Intranasal steroids and the risk of emergency department visits for asthma
ABSTRACT In patients with asthma, treatment for associated conditions, such as rhinitis, is recommended. It is unknown whether this treatment can reduce the risk for emergency department (ED) visits for asthma.
We sought to determine whether treatment with intranasal steroids or prescription antihistamines in persons with asthma is associated with a reduced risk for ED visits caused by asthma.
We performed a retrospective cohort study of members of a managed care organization aged greater than 5 years who were identified during the period of October 1991 to September 1994 as having a diagnosis of asthma by using a computerized medical record system. The main outcome measure was an ED visit for asthma.
Of the 13,844 eligible persons, 1031 (7.4%) had an ED visit for asthma. The overall relative risk (RR) for an ED visit among those who received intranasal corticosteroids, adjusted for age, sex, frequency of orally inhaled corticosteroid and beta-agonist dispensing, amount and type of ambulatory care for asthma, and diagnosis of an upper airways condition (rhinitis, sinusitis, or otitis media), was 0.7 (95% confidence interval [CI], 0.59-0.94). For those receiving prescription antihistamines, the risk was indeterminate (RR, 0.9; 95% CI, 0.78-1.11). When different rates of dispensing for intranasal steroids were examined, a reduced risk was seen in ED visits in those with greater than 0 to 1 (RR, 0.7; 95% CI, 0.57-0.99) and greater than 3 (RR, 0.5; 95% CI, 0.23-1.05) dispensed prescriptions per year.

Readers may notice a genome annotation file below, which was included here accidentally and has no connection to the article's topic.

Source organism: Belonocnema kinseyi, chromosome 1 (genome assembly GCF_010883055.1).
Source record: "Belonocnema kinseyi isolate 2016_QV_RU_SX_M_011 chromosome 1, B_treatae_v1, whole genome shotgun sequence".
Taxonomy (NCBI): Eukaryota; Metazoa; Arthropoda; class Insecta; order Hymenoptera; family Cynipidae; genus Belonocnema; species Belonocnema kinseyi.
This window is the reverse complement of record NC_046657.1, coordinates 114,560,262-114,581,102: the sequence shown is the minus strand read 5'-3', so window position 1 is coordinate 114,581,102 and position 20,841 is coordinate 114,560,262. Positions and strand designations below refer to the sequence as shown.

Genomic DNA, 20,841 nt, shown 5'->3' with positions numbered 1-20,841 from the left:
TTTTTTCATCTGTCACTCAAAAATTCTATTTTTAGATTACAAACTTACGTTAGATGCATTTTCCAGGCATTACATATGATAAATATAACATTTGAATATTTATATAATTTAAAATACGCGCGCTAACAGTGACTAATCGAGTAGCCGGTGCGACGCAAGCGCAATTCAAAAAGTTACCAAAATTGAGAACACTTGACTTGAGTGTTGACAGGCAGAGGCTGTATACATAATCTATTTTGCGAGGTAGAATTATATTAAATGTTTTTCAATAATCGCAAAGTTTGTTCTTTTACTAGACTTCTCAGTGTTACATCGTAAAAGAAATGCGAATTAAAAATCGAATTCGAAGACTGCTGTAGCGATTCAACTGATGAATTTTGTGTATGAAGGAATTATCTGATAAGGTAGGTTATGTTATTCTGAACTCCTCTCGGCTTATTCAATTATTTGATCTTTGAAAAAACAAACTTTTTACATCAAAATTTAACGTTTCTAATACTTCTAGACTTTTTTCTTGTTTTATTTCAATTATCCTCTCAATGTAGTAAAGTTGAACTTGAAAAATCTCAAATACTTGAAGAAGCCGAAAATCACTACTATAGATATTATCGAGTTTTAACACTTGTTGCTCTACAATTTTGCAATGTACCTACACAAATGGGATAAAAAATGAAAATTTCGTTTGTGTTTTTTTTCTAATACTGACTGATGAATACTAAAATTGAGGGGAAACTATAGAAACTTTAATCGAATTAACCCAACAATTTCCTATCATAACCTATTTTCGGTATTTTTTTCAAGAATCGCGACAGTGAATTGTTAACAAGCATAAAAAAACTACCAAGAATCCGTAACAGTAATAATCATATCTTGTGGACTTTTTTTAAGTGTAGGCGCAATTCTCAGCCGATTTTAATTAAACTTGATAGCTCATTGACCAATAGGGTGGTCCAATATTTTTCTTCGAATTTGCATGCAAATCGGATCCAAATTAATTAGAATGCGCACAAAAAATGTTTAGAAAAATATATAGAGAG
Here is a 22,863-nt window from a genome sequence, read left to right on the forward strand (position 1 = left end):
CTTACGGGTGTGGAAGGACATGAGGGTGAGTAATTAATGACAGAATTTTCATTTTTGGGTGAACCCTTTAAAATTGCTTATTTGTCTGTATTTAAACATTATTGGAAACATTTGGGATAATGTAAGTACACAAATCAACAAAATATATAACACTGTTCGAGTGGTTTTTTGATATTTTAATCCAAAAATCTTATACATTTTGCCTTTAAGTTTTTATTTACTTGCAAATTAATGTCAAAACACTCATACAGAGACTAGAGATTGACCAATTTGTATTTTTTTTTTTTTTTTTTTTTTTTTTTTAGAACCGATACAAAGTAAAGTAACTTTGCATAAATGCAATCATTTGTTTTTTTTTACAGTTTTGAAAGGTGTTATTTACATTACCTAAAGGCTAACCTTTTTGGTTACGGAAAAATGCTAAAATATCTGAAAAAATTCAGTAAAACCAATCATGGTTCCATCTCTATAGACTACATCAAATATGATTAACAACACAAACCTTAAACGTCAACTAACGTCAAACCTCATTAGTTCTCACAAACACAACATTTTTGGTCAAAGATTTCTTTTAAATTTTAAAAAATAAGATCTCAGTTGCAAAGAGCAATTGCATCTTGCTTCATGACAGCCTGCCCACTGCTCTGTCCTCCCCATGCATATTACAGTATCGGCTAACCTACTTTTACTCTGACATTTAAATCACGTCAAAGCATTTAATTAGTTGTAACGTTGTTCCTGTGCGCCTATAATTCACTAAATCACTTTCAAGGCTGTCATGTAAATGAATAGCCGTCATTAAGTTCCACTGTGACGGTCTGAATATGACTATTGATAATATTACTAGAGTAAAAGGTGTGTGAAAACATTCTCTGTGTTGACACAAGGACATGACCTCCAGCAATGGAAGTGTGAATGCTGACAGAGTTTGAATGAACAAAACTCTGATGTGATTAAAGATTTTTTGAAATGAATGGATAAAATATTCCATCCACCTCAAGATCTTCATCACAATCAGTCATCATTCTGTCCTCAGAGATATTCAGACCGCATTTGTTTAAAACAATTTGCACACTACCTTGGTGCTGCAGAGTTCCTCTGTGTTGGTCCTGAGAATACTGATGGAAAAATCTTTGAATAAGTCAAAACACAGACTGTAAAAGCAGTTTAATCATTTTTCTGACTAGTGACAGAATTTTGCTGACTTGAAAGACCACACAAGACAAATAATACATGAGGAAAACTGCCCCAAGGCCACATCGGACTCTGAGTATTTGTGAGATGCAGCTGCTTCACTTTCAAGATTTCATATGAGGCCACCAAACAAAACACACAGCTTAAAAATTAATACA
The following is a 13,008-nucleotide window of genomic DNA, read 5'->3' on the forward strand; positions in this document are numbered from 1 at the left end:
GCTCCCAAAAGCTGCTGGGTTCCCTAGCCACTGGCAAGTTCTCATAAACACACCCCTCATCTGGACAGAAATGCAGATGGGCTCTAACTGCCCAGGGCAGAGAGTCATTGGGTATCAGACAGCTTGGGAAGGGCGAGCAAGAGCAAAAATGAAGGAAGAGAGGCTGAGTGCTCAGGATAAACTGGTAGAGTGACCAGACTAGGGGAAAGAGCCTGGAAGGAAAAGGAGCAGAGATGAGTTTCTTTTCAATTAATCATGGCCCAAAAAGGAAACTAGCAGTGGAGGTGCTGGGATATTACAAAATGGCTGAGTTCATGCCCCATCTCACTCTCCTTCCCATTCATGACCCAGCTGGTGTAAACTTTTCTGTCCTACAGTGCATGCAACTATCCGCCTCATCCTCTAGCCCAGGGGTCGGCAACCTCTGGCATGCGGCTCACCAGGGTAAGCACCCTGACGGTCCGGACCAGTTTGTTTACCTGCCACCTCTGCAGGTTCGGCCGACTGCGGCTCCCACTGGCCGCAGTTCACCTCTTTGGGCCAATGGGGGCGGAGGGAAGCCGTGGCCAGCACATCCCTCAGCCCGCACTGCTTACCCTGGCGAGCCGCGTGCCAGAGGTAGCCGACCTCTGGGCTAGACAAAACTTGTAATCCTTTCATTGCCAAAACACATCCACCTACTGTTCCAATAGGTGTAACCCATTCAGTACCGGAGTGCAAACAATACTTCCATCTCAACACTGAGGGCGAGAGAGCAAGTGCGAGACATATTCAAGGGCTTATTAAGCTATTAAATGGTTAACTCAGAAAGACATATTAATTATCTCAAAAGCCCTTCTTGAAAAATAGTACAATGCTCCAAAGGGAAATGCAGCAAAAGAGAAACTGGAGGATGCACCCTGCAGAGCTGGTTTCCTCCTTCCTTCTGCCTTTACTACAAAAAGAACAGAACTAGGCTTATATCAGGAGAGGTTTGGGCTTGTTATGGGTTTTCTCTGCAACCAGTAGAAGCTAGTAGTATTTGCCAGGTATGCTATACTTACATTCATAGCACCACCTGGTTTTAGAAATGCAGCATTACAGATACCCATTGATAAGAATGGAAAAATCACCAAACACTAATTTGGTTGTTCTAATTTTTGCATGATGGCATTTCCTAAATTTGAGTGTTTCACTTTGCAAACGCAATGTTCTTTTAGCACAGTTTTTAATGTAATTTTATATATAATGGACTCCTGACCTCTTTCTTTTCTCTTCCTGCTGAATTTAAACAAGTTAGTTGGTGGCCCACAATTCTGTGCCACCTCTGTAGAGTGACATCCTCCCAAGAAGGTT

Treatment of nasal conditions, particularly with intranasal steroids, confers significant protection against exacerbations of asthma leading to ED visits for asthma. These results support the use of intranasal steroids by individuals with asthma and upper airways conditions.
- SourceAvailable from: CS Rhee
- "These results suggest that treatment of inflammation in the upper airways indirectly improves asthma symptoms and decreases bronchial hyperresponsiveness, which is not a direct effect of the intranasally administered corticosteroid on the lower airways (Watson et al., 1993). A 3-year retrospective cohort study conducted in 14 US centers evaluated whether treatment with intranasal corticosteroid (INS) in patients of 5 years or older with asthma was associated with a reduced risk of emergency room visits for asthma (Adams et al., 2002). Treatment of nasal conditions, particularly with INSs, appeared to prevent asthma exacerbations leading to emergency room visits. "
Chapter: Comorbidities of Allergic RhinitisAllergic Diseases - Highlights in the Clinic, Mechanisms and Treatment, 03/2012; , ISBN: 978-953-51-0227-4